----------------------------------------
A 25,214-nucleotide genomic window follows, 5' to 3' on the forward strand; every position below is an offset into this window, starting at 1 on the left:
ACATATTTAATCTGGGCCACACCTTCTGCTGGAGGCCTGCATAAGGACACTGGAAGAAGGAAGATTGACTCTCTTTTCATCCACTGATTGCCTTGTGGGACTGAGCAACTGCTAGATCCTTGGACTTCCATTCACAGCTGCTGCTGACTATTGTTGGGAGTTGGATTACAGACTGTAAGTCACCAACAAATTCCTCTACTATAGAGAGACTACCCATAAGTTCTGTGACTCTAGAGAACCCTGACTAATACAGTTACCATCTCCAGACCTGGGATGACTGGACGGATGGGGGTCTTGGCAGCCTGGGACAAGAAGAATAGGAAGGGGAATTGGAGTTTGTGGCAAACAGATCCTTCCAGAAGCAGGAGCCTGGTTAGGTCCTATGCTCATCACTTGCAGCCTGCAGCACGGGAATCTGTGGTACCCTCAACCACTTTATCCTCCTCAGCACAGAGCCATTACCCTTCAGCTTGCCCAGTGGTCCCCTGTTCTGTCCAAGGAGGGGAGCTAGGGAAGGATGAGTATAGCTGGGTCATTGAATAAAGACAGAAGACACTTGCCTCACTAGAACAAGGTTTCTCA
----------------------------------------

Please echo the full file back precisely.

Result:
A 25,214-nucleotide genomic window follows, 5' to 3' on the forward strand; every position below is an offset into this window, starting at 1 on the left:
ACATATTTAATCTGGGCCACACCTTCTGCTGGAGGCCTGCATAAGGACACTGGAAGAAGGAAGATTGACTCTCTTTTCATCCACTGATTGCCTTGTGGGACTGAGCAACTGCTAGATCCTTGGACTTCCATTCACAGCTGCTGCTGACTATTGTTGGGAGTTGGATTACAGACTGTAAGTCACCAACAAATTCCTCTACTATAGAGAGACTACCCATAAGTTCTGTGACTCTAGAGAACCCTGACTAATACAGTTACCATCTCCAGACCTGGGATGACTGGACGGATGGGGGTCTTGGCAGCCTGGGACAAGAAGAATAGGAAGGGGAATTGGAGTTTGTGGCAAACAGATCCTTCCAGAAGCAGGAGCCTGGTTAGGTCCTATGCTCATCACTTGCAGCCTGCAGCACGGGAATCTGTGGTACCCTCAACCACTTTATCCTCCTCAGCACAGAGCCATTACCCTTCAGCTTGCCCAGTGGTCCCCTGTTCTGTCCAAGGAGGGGAGCTAGGGAAGGATGAGTATAGCTGGGTCATTGAATAAAGACAGAAGACACTTGCCTCACTAGAACAAGGTTTCTCA